Injury No. 10-101154, the claimant worked for the employer as a tech specialist. On July 14, 2010 he was working with a co-worker repairing a conveyor belt, at which time he heard a snap and felt a sharp pain in his lower back. He did not report his accident to the employer because he was concerned about his job. He testified that the next day he went to his family physician and advised that he possibly hurt his back at work but asked the doctor not to mention his low back pain in his chart, as he was not sure whether he wanted to pursue workers’ compensation benefits. He continued to undergo conservative treatment. He was off work and received short-term disability benefits. When he returned to work on December 3, 2010, he sustained another injury and he testified that his low back condition permanently worsened. The first mention of the July 14, 2010 work injury was in the medical records of Dr. O’Boynick, dated December 6, 2010, five months after the date of injury. Dr. Hopkins, the claimant’s expert, testified that the work injury on July 14, 2010 was the prevailing factor in causing his condition. Dr. Bailey, the employer’s expert, diagnosed degenerative disc disease and opined that the accident of July 14, 2010 was not the prevailing factor in causing the claimant’s diagnosis. The claimant did have a prior history of back injuries, the first being in 1986 for which he underwent a lumbar discectomy. A few years later he suffered from an acute episode of low back pain for which he underwent injections. The ALJ found the claimant sustained an accident on July 14, 2010, which was the prevailing factor in causing his back condition and need for treatment.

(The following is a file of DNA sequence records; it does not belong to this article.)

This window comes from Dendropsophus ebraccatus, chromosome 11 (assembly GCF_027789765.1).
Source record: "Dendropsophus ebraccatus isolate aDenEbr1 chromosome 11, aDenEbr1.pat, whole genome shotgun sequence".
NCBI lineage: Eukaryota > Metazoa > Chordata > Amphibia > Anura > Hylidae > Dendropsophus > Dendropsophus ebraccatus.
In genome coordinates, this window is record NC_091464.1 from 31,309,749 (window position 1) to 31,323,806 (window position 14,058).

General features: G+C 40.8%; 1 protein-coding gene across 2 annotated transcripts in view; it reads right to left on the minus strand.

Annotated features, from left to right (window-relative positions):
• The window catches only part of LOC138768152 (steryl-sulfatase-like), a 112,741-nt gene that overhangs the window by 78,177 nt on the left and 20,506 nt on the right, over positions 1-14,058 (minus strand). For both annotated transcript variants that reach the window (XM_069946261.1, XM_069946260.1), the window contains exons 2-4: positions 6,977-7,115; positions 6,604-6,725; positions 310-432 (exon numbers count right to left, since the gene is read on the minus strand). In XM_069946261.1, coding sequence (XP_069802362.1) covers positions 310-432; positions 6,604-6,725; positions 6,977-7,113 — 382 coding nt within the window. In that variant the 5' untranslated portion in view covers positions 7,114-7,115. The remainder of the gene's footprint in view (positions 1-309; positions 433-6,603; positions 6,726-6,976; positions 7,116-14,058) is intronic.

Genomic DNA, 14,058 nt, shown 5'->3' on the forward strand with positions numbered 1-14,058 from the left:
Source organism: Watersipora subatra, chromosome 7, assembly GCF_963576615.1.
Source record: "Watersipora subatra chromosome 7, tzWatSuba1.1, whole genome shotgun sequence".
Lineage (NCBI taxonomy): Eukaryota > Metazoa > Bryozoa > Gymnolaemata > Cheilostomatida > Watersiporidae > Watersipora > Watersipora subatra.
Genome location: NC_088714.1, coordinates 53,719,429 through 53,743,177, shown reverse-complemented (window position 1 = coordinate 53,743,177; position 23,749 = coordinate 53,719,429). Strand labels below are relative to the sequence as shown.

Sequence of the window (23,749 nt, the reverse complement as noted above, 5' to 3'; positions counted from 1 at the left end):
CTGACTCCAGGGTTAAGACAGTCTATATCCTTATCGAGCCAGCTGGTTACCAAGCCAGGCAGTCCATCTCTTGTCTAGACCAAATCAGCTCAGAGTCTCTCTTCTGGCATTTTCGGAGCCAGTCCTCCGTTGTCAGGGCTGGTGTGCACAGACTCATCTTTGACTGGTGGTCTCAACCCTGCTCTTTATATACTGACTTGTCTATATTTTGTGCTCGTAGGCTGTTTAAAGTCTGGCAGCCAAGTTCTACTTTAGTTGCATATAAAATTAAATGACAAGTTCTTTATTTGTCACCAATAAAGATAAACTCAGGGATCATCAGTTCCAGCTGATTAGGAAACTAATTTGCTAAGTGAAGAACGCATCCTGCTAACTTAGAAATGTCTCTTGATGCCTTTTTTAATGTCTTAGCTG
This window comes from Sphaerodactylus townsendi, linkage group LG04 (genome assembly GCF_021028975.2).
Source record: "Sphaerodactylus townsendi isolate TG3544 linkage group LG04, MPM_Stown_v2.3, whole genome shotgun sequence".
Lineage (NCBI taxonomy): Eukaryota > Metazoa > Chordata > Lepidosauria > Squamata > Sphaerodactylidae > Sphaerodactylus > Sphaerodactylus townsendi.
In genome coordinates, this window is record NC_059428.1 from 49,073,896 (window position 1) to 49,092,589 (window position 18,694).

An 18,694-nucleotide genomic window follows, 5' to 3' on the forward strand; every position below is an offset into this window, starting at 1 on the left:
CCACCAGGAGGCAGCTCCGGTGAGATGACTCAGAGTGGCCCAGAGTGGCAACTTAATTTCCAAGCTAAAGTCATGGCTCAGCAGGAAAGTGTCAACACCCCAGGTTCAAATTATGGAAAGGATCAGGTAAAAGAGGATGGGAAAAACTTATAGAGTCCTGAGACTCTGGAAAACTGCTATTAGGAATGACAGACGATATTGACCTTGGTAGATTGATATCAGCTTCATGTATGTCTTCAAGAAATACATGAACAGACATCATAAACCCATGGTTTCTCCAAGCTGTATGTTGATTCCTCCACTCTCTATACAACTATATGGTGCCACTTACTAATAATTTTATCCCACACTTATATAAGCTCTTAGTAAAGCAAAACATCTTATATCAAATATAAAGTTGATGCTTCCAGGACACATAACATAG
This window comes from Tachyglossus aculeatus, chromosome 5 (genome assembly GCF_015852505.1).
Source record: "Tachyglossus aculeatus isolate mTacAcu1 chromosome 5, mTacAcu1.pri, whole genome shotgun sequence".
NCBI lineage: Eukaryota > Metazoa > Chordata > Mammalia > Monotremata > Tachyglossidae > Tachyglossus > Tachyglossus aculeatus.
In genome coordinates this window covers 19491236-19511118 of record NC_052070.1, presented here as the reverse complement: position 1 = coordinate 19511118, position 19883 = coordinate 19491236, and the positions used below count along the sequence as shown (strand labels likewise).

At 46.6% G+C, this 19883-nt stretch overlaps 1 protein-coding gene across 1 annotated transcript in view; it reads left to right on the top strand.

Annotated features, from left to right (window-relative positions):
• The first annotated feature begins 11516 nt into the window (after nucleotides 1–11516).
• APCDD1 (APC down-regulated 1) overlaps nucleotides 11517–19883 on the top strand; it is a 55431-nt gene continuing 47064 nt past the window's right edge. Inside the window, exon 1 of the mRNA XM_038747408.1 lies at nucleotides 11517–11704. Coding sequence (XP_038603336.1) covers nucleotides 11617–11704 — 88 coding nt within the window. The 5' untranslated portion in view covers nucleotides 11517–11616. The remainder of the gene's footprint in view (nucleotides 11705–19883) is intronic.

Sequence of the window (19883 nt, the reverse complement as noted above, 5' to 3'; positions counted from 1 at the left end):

The Commission disagreed, noting that they were not persuaded by the claimant’s evidence on the issue of medical causation. The Commission noted that there were multiple potential causes for the claimant’s current low back and lower extremity problems, including the 1986 surgery, the work accident on July 14, 2010, a subsequent incident which lead the claimant to the emergency room on September 2, 2010, and another incident at work on December 3, 2010. The Commission also noted they were not convinced that they could reasonably rely on the claimant’s history of events since it conflicted with the medical records. Therefore, the Commission found that the accident of July 14, 2010 was not the prevailing factor in causing any medical condition in the claimant’s lumbar spine, or any disability. Therefore, the claim was denied. Claimant PTD Because Vocational Expert Not Credible Because Did Not Use Correct StandardIn Grace Ketchum v. Missouri Department of Corrections,